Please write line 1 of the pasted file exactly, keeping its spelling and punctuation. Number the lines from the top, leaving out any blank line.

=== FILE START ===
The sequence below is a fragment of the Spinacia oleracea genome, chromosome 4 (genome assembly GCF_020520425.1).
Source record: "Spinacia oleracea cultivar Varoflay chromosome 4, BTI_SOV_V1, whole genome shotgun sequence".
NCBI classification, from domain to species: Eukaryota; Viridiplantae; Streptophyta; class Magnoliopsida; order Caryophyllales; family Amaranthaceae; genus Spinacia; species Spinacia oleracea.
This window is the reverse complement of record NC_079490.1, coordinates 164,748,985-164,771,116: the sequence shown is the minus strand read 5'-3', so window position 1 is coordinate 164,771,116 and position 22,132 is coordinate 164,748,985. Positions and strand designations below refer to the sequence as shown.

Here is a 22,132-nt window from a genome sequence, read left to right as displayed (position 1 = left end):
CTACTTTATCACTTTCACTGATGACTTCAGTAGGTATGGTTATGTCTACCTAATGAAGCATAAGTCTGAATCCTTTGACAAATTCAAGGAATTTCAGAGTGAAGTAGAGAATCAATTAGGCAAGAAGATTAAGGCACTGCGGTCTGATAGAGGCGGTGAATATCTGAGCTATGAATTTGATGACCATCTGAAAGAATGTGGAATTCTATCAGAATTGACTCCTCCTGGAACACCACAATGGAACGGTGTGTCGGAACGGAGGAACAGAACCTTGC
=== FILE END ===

The sequence below is a fragment of the Spinacia oleracea genome, chromosome 4 (genome assembly GCF_020520425.1).